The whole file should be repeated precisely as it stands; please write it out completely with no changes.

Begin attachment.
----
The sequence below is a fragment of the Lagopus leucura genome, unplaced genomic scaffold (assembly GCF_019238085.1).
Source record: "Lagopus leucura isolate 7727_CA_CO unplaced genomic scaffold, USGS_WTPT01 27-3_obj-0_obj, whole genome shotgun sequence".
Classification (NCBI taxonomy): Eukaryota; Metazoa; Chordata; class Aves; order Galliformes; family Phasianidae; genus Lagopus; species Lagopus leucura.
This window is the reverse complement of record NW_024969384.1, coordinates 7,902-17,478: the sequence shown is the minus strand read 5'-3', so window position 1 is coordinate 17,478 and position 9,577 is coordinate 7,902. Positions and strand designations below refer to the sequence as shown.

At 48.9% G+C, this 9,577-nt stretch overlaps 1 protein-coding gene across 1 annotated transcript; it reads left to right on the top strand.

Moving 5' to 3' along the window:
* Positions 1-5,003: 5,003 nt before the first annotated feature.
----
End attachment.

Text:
The sequence below is a fragment of the Lagopus leucura genome, unplaced genomic scaffold (assembly GCF_019238085.1).
Source record: "Lagopus leucura isolate 7727_CA_CO unplaced genomic scaffold, USGS_WTPT01 27-3_obj-0_obj, whole genome shotgun sequence".
Classification (NCBI taxonomy): Eukaryota; Metazoa; Chordata; class Aves; order Galliformes; family Phasianidae; genus Lagopus; species Lagopus leucura.
This window is the reverse complement of record NW_024969384.1, coordinates 7,902-17,478: the sequence shown is the minus strand read 5'-3', so window position 1 is coordinate 17,478 and position 9,577 is coordinate 7,902. Positions and strand designations below refer to the sequence as shown.

At 48.9% G+C, this 9,577-nt stretch overlaps 1 protein-coding gene across 1 annotated transcript; it reads left to right on the top strand.

Moving 5' to 3' along the window:
* Positions 1-5,003: 5,003 nt before the first annotated feature.